Effective branding is achieved when a consumer can identify the brand immediately, understands what the company is offering and has some sort of emotional connection to the product or service. A company’s logo is often the centerpiece to their brand by representing them in a symbolic way that captures their values. Colour, however, is what an audience responds to first. Colour communicates mood and represents emotions on an unconscious level and the True Colours infographic teaches us that we innately associate qualities with colour. A company must consider how they want their consumer to feel about their brand and choose their colours accordingly.
I’d like to share with you a quick assessment of the top 3 wealthiest brands in the world according to Top5Hub (http://bit.ly/I2IfM5) to see if they follow the colour guidelines in the infographic.
IBM: Blue. Representing trust, dependability, security and responsibility, blue puts people at ease and is easily the most popular choice for a brand colour.
Does IBM follow the guideline? Yes. This description fits IBM extremely well as a long-standing company, reliable company foundational in the computer and technology industry.
Google: Blue, Red, Yellow, Green. As the gateway to virtually all information on the internet, Google’s colours must understandably represent their diversity. Blue, trustworthy, dependable, responsible. Red: aggressive, energetic, attention-grabbing. Yellow: Positive, warm, creative, motivational. Green: wealth, prestige, serenity.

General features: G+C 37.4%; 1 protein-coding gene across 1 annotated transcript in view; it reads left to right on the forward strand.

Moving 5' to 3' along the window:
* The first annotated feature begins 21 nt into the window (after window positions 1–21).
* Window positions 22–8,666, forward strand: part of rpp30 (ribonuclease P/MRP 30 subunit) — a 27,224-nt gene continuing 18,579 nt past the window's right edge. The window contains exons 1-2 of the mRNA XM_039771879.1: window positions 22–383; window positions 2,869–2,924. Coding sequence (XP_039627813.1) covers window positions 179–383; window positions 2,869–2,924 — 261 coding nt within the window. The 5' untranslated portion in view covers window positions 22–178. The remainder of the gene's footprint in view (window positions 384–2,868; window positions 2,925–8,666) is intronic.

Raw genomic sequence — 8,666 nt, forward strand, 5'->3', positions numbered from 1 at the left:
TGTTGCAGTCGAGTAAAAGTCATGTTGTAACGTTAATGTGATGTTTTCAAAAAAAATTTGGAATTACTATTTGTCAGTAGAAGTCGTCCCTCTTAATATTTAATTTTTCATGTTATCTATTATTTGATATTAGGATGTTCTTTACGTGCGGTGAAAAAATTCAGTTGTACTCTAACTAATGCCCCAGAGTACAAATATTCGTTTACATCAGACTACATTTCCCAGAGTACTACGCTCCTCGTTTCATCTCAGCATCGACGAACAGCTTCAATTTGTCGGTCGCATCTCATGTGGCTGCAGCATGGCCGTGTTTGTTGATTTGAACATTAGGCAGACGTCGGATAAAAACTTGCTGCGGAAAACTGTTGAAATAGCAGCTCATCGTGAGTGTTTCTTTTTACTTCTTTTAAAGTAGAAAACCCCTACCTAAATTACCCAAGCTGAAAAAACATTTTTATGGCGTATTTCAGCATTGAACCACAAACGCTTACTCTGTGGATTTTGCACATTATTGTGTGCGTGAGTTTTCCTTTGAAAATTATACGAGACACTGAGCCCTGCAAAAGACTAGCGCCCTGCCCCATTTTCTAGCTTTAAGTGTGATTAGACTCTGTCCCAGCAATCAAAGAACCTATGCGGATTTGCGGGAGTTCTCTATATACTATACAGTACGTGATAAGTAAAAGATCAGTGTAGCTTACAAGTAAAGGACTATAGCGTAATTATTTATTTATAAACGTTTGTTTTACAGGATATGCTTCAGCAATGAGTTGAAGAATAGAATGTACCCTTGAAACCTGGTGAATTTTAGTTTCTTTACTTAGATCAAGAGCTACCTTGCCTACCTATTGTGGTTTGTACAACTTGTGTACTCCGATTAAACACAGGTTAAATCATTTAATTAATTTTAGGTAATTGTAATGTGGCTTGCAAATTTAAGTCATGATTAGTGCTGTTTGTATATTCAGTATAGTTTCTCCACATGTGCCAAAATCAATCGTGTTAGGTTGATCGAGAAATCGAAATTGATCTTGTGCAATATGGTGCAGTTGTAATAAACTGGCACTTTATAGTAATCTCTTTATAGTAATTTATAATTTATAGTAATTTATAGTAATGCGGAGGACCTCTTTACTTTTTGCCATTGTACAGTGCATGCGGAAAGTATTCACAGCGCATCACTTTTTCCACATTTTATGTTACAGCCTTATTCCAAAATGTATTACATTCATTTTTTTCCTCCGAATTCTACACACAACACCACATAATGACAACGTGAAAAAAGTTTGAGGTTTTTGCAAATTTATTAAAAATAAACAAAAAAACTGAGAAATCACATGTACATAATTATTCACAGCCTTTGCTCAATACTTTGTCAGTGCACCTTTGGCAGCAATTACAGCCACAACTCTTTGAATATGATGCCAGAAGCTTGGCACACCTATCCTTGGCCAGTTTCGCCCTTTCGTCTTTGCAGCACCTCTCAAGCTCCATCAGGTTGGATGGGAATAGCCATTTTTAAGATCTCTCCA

Does Google follow the guideline? Yes. Encompassing several moods in one instant, people have come to recognize Google as somewhere they can go for to find everything.
Apple: Black: Prestige, timelessness, value, sophistication. White: purity, clean, noble. Apple embodies quality and classicality, both in appearance and in innovation – they are currently the world’s best at what they do.
Does Apple follow the guideline? Yes. These colours represent both luxury and simplicity, communicating their ability to simplify technology and make it accessible to users in a top of the line product.
Amazingly, the top wealthiest brands in the world do follow the colour guidelines in the infographic. Although it may be subliminal we are “aware” of how a brand and its colours connect and we “learn” to associate values with certain colours.
How do you want your target audience to feel when they encounter your brand? Does your colour choice reinforce the values that make you unique? How does your existing brand colour reflect your values? I look forward to hearing from you in the comments below.